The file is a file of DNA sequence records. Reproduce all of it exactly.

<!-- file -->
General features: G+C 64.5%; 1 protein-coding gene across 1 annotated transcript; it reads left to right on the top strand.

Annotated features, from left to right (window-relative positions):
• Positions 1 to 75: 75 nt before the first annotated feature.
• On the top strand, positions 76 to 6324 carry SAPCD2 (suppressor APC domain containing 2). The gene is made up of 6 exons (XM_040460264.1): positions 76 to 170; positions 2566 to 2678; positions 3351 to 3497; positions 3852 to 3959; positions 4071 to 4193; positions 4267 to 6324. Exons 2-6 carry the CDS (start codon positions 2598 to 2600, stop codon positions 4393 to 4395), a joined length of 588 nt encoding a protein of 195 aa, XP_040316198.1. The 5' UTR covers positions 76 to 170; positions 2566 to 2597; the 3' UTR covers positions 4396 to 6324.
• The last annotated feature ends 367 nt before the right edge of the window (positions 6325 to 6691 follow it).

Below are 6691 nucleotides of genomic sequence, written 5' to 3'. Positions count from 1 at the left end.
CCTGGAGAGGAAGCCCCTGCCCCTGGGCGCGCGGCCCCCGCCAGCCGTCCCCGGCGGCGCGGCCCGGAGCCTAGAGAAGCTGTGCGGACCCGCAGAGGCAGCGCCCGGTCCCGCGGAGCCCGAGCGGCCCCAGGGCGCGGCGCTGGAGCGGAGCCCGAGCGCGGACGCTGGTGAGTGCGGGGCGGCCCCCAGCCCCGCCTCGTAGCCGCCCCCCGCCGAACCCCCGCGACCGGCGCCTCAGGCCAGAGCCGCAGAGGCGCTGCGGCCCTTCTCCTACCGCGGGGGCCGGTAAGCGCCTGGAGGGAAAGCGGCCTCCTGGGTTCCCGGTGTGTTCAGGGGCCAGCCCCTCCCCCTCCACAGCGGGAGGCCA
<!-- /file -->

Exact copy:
General features: G+C 64.5%; 1 protein-coding gene across 1 annotated transcript; it reads left to right on the top strand.

Annotated features, from left to right (window-relative positions):
• Positions 1 to 75: 75 nt before the first annotated feature.
• On the top strand, positions 76 to 6324 carry SAPCD2 (suppressor APC domain containing 2). The gene is made up of 6 exons (XM_040460264.1): positions 76 to 170; positions 2566 to 2678; positions 3351 to 3497; positions 3852 to 3959; positions 4071 to 4193; positions 4267 to 6324. Exons 2-6 carry the CDS (start codon positions 2598 to 2600, stop codon positions 4393 to 4395), a joined length of 588 nt encoding a protein of 195 aa, XP_040316198.1. The 5' UTR covers positions 76 to 170; positions 2566 to 2597; the 3' UTR covers positions 4396 to 6324.
• The last annotated feature ends 367 nt before the right edge of the window (positions 6325 to 6691 follow it).

Below are 6691 nucleotides of genomic sequence, written 5' to 3'. Positions count from 1 at the left end.
CCTGGAGAGGAAGCCCCTGCCCCTGGGCGCGCGGCCCCCGCCAGCCGTCCCCGGCGGCGCGGCCCGGAGCCTAGAGAAGCTGTGCGGACCCGCAGAGGCAGCGCCCGGTCCCGCGGAGCCCGAGCGGCCCCAGGGCGCGGCGCTGGAGCGGAGCCCGAGCGCGGACGCTGGTGAGTGCGGGGCGGCCCCCAGCCCCGCCTCGTAGCCGCCCCCCGCCGAACCCCCGCGACCGGCGCCTCAGGCCAGAGCCGCAGAGGCGCTGCGGCCCTTCTCCTACCGCGGGGGCCGGTAAGCGCCTGGAGGGAAAGCGGCCTCCTGGGTTCCCGGTGTGTTCAGGGGCCAGCCCCTCCCCCTCCACAGCGGGAGGCCA